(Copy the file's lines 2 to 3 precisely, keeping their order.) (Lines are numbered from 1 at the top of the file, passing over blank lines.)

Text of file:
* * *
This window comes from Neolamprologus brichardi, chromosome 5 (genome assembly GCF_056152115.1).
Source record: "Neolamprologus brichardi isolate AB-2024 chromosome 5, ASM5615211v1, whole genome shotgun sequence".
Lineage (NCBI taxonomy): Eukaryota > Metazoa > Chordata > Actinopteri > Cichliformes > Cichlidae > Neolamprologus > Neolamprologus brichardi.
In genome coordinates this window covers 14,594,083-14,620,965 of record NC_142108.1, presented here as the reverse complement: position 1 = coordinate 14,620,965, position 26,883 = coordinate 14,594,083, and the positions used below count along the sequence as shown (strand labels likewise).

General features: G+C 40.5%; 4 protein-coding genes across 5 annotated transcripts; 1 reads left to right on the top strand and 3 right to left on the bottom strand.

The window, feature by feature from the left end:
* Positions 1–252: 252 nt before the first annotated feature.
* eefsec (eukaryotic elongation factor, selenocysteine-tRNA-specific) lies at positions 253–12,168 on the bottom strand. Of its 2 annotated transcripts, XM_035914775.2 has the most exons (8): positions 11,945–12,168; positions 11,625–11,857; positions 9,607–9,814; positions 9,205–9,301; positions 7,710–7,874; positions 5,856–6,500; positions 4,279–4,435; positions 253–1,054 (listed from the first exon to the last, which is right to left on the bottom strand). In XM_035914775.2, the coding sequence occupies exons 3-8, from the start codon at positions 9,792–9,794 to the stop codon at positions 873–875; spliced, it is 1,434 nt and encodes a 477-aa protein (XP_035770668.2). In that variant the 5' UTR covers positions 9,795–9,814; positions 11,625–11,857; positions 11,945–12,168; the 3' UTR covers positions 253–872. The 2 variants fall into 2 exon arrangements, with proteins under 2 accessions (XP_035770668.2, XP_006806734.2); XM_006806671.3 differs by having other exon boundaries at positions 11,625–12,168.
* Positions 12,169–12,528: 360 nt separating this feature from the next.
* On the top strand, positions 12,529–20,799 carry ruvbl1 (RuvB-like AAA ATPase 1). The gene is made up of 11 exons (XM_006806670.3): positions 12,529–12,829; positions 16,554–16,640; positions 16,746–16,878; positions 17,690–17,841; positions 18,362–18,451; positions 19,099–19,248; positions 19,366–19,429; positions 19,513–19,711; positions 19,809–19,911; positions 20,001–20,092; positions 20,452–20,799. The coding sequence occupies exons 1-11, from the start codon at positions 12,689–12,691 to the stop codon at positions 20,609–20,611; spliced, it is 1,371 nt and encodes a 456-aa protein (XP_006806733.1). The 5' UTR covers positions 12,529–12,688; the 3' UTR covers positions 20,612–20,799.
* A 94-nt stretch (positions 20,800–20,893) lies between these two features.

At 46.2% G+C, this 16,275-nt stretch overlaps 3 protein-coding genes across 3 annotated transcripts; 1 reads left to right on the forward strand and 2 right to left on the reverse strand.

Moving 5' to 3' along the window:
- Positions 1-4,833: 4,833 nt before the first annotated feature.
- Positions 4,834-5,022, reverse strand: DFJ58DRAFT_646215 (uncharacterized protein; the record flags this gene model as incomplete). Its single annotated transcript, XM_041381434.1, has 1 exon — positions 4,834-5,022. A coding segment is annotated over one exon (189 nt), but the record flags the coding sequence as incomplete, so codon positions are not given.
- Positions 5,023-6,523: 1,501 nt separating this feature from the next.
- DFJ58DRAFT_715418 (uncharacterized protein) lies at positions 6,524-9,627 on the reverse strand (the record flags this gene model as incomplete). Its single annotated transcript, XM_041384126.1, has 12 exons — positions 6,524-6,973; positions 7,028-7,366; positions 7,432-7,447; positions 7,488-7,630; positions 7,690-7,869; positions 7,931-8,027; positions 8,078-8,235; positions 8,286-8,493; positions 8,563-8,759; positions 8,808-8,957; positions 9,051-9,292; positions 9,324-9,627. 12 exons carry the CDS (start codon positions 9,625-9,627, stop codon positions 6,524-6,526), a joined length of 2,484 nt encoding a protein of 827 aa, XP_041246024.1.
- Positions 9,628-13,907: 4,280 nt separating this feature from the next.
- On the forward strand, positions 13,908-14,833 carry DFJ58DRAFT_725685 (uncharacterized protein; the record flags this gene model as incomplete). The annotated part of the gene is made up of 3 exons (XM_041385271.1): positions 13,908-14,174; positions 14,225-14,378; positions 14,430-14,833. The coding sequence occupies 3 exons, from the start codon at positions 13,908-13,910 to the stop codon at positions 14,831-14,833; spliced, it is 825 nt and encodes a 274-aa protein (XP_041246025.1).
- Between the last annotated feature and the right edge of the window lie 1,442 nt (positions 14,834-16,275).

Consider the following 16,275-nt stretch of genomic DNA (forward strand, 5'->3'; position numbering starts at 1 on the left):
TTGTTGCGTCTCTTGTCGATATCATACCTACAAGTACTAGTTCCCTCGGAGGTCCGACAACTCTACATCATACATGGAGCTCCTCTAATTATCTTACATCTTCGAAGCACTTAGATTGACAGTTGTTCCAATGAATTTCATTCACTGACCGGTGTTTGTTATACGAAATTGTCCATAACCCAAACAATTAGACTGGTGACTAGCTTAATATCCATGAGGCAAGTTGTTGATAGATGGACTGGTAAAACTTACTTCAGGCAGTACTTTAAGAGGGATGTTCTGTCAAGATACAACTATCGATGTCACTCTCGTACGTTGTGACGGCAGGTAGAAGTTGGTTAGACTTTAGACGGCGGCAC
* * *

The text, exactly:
Source record: "Neolamprologus brichardi isolate AB-2024 chromosome 5, ASM5615211v1, whole genome shotgun sequence".
Lineage (NCBI taxonomy): Eukaryota > Metazoa > Chordata > Actinopteri > Cichliformes > Cichlidae > Neolamprologus > Neolamprologus brichardi.